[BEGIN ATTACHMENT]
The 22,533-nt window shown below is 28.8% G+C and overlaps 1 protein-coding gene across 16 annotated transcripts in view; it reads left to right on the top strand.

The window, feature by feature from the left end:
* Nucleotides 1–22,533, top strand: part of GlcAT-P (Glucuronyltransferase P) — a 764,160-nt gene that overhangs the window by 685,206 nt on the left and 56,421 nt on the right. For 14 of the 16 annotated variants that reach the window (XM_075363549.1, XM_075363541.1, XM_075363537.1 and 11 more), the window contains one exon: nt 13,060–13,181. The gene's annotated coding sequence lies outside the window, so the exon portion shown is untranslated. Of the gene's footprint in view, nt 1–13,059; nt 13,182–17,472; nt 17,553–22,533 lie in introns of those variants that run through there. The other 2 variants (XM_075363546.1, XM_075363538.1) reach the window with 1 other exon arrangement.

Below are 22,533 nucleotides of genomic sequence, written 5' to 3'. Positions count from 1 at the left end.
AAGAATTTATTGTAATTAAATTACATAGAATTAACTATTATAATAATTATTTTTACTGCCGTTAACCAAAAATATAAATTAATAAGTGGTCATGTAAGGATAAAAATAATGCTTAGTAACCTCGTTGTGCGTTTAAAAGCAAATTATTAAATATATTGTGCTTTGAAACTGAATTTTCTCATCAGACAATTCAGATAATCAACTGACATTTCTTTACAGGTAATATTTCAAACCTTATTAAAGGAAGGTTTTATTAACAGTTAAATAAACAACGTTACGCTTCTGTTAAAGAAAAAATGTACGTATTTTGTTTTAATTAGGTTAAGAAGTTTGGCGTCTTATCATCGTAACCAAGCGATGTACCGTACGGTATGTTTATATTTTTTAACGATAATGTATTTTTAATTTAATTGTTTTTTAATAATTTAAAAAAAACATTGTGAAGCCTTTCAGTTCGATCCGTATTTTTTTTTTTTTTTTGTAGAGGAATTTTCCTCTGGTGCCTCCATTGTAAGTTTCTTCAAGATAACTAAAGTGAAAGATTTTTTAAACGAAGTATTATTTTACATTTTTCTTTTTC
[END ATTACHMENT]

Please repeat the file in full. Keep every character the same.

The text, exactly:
The 22,533-nt window shown below is 28.8% G+C and overlaps 1 protein-coding gene across 16 annotated transcripts in view; it reads left to right on the top strand.

The window, feature by feature from the left end:
* Nucleotides 1–22,533, top strand: part of GlcAT-P (Glucuronyltransferase P) — a 764,160-nt gene that overhangs the window by 685,206 nt on the left and 56,421 nt on the right. For 14 of the 16 annotated variants that reach the window (XM_075363549.1, XM_075363541.1, XM_075363537.1 and 11 more), the window contains one exon: nt 13,060–13,181. The gene's annotated coding sequence lies outside the window, so the exon portion shown is untranslated. Of the gene's footprint in view, nt 1–13,059; nt 13,182–17,472; nt 17,553–22,533 lie in introns of those variants that run through there. The other 2 variants (XM_075363546.1, XM_075363538.1) reach the window with 1 other exon arrangement.

Below are 22,533 nucleotides of genomic sequence, written 5' to 3'. Positions count from 1 at the left end.
AAGAATTTATTGTAATTAAATTACATAGAATTAACTATTATAATAATTATTTTTACTGCCGTTAACCAAAAATATAAATTAATAAGTGGTCATGTAAGGATAAAAATAATGCTTAGTAACCTCGTTGTGCGTTTAAAAGCAAATTATTAAATATATTGTGCTTTGAAACTGAATTTTCTCATCAGACAATTCAGATAATCAACTGACATTTCTTTACAGGTAATATTTCAAACCTTATTAAAGGAAGGTTTTATTAACAGTTAAATAAACAACGTTACGCTTCTGTTAAAGAAAAAATGTACGTATTTTGTTTTAATTAGGTTAAGAAGTTTGGCGTCTTATCATCGTAACCAAGCGATGTACCGTACGGTATGTTTATATTTTTTAACGATAATGTATTTTTAATTTAATTGTTTTTTAATAATTTAAAAAAAACATTGTGAAGCCTTTCAGTTCGATCCGTATTTTTTTTTTTTTTTTGTAGAGGAATTTTCCTCTGGTGCCTCCATTGTAAGTTTCTTCAAGATAACTAAAGTGAAAGATTTTTTAAACGAAGTATTATTTTACATTTTTCTTTTTC